© 2024
Play Live Radio
Next Up:
0:00 0:00
Available On Air Stations

Andrew Pallotta: On Election Day, Make Your Voice Heard!

Tuesday, November 3rd is Election Day. Do you have a plan to vote?

Too many people buy into the narrative that voting in New York State doesn’t matter since “we’re a blue state.” But the 2020 presidential race isn’t the only one on the ballot. Plenty of important congressional and state legislative races need your vote.

This is one of the most important elections in U.S. history. The results will determine the future of our democracy, the values governing our nation and our country’s standing in the world.

And this fall, one of the most important things you can do to protect, defend and fight for those things, and for public education, is to vote.

But like everything else these days, voting is a little different this year.

The good news is, you now have more options than ever.

You have three options: you can vote by mail; you can vote in person during early voting; or you can go to your polling place on election day.

Your job is to know the facts about each option and "make a plan to vote."

And tell your friends to make a plan, too.

The fact is, people who make a plan to vote are significantly more likely to do it.

So, what is your plan to vote?

If you are voting by mail, it is simple and safe.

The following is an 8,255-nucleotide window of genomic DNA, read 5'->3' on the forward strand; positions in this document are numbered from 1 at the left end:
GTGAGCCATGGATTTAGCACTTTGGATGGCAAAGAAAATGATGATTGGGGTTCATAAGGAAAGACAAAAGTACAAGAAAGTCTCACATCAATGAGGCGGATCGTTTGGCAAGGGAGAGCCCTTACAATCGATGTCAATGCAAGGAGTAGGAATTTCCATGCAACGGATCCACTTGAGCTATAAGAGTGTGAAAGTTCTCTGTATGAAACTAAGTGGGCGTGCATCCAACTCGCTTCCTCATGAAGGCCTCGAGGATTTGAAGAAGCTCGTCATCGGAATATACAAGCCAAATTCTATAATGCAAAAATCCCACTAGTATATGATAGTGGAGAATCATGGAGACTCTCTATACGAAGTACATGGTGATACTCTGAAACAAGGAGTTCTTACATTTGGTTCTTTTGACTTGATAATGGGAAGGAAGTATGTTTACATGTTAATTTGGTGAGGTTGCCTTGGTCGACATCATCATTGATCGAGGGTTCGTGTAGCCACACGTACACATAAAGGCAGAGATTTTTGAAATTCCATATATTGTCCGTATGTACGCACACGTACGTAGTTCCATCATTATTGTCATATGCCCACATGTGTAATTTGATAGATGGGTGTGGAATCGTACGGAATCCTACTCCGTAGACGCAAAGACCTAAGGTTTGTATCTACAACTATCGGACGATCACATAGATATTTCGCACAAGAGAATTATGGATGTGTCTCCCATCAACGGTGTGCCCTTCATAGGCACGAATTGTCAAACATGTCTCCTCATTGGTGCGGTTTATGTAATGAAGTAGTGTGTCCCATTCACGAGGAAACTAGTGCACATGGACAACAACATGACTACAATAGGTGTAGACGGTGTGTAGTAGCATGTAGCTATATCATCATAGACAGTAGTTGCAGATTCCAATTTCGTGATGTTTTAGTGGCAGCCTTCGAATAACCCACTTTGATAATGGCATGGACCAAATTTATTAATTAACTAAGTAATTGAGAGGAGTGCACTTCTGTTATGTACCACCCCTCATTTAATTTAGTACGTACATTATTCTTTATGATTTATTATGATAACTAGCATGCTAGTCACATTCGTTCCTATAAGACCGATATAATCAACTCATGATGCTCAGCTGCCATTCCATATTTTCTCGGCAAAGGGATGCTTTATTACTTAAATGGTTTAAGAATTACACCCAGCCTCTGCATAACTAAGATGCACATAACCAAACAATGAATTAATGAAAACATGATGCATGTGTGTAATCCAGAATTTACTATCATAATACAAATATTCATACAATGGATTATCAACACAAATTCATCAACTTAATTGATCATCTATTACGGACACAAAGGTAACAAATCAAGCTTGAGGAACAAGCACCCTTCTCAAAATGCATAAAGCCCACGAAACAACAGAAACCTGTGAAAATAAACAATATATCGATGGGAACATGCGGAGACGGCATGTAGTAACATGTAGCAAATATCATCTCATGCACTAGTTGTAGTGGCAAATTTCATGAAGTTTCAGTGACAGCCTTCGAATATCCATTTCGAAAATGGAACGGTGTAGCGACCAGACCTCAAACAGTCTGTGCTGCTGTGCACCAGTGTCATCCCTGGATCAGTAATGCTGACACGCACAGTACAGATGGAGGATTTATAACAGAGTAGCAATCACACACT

You can also vote in person before Election Day.

It’s easy. All you have to do is call your county board of elections, or look on their website, to find out where your early voting location is and what time it’s open.

Then, go to your polling location between October 24th and Nov. 1st and cast your ballot.

Or you can always go the traditional route — voting in person on Election Day, Tuesday, Nov. 3rd. That’s how I plan to vote.

If you’re like me, and intend to vote in person on Election Day, you still need to make a plan. It’s more important than ever in this age of social distancing. Are you going before work? After work? In the early evening? Make sure you have your mask and plan for lines.

Voting on Election Day, Tuesday Nov. 3rd, is a great way to exercise your civic duty and make sure your voice is heard. If you have kids, discuss the voting process with them. Understanding how voting works is an important learning experience. If you’ve got some free time, consider becoming a poll worker. You’ll earn some pay and help keep our election process strong.

But no matter what your plan is, or how you vote, cast your ballot.

Voting is your right. On Election Day, make yourself heard.

Andy Pallotta, a former elementary teacher, is president of the more than 600,000-member New York State United Teachers.

The views expressed by commentators are solely those of the authors. They do not necessarily reflect the views of this station or its management.

Related Content